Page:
“A CUP OF MAPLE WALNUT ICE CREAM!” the woman scoffed, as though anyone would be an idiot not to have known the answer.

The cup of ice cream was sitting in the window, four feet away, where the old woman had ordered it. Apparently, when her number was called, her husband grabbed his ice cream and left hers there.

Just a few minutes later another woman – maybe around sixty – stormed back up to the window.

“THIS FISH SANDWICH HAS TARTAR SAUCE!!,” she screamed. “I SAID NO TARTAR SAUCE!”

“I am so sorry ma’am,” the young girl, now very flustered, answered. “Can I have them make you a new one, or would you like your money back?” 

“THAT WAS SUPPOSED TO BE MY DINNER! SHAME ON YOU! SHAME ON YOU!”

The teenager, now in tears, is consoled by the other workers.

My daughter, aware but almost unfazed by the whole ordeal, looks up at me and whispers, “Somebody needs a happy meal!”

Are you somebody who views every situation from the lens of “how does this effect me?” Or are you compassionate for the thoughts and feelings of others. Yeah, I know, you should expect to receive the order you placed. But really?

Some readers here will say, “So what’s the problem? I would have done the same thing.”

And that’s your right. But being a jerk never does anybody any good. There’s always a ripple.

Incidentally, when the fish sandwich woman sat down with her husband, she unknowingly sat in a puddle of ice cream that a little girl had just dropped there. It made my day.

Mean people suck.

 

Living (Not Bringing) Your “A” Game

| March 26, 2015 | Reply

We’ve all been guilty of polishing up our “A” game in order to entice the sale.

You needed a favor. You wanted permission. You hoped for another date. Or, maybe you just wanted to close a business deal.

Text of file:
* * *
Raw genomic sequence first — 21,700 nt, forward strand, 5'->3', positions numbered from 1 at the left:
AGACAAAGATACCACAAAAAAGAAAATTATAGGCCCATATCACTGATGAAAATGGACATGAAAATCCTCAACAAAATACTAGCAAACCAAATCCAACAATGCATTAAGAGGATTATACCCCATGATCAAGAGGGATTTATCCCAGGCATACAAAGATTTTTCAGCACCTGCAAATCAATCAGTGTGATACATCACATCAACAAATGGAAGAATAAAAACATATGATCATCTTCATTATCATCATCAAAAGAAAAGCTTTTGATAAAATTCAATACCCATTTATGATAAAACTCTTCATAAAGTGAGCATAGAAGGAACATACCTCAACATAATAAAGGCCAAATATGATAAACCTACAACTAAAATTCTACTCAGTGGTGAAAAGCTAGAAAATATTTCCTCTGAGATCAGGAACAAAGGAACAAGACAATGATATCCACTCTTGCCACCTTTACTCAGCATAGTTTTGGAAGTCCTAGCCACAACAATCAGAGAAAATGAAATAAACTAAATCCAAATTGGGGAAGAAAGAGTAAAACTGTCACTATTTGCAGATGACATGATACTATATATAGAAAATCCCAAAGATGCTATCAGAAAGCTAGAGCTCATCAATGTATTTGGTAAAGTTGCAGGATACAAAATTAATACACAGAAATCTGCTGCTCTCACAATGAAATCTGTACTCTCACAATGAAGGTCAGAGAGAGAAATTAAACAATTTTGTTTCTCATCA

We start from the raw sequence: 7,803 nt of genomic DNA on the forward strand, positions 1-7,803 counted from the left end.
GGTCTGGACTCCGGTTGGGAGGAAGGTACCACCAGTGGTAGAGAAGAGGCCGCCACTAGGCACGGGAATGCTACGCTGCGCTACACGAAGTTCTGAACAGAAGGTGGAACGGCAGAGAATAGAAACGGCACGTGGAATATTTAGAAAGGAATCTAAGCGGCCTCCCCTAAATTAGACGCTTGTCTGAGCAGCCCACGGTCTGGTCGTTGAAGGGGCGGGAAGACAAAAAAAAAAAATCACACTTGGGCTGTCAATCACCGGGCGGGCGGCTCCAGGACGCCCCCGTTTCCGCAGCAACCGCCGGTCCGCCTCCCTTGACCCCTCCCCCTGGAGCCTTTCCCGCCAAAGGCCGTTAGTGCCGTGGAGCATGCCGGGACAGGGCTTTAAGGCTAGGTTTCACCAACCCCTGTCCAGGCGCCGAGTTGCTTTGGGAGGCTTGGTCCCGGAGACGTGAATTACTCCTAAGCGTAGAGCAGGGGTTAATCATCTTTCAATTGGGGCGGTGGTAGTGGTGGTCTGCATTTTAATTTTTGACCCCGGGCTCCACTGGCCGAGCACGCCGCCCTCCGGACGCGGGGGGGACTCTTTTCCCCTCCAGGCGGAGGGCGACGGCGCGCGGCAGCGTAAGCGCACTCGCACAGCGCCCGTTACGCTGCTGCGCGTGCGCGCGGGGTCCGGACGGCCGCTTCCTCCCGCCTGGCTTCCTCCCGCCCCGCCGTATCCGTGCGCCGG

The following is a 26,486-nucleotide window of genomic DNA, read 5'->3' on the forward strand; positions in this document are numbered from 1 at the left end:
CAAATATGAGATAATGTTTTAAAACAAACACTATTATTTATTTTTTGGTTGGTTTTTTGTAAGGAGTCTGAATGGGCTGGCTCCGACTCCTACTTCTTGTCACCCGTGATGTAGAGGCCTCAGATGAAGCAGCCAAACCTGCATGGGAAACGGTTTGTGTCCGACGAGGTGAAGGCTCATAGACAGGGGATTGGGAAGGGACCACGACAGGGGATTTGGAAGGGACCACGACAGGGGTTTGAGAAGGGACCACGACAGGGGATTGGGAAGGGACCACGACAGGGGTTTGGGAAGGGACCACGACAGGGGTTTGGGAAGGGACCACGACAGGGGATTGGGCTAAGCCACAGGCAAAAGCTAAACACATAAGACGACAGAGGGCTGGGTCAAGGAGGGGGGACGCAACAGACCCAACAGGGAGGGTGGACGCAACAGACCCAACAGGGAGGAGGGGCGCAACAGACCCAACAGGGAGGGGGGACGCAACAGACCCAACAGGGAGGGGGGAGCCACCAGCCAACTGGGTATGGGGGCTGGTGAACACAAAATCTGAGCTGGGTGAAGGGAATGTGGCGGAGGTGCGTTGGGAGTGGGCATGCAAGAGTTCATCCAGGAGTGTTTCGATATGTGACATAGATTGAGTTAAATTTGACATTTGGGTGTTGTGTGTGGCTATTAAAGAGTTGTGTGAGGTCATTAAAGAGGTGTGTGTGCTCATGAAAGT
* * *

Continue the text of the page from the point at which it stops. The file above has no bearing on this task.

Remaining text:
Children learn the queues as infants and perfect “A” game usage throughout life, again, pulling out “the good stuff” at opportune times in order to get something. Being extra kind. Being extra nice. Extra helpful. Going the extra mile. Being extra thoughtful.

But what if you trained yourself to always bring your “A” game? What if you left the light on all the time?

Recently I attended a corporate dinner function at an upscale restaurant. The people at the table were all well-educated and professional. I, of course, was the square peg, the entrepreneur, the free spirit, the one without the need to impress or put on airs. I just did me.

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I made the toast, “to new friends and to our individual selves who help to create the perfect whole.” I pulled out chairs for the ladies, asked the server’s name (Dawn) and addressed her by it all throughout the night, and stood up to greet the people who arrived late and again to say goodbye to those who left early. I sent a special “hello” to the head bartender who (maybe not so ironically) I knew. I complimented the chef for a great meal (for which he came out to the table to express his thanks).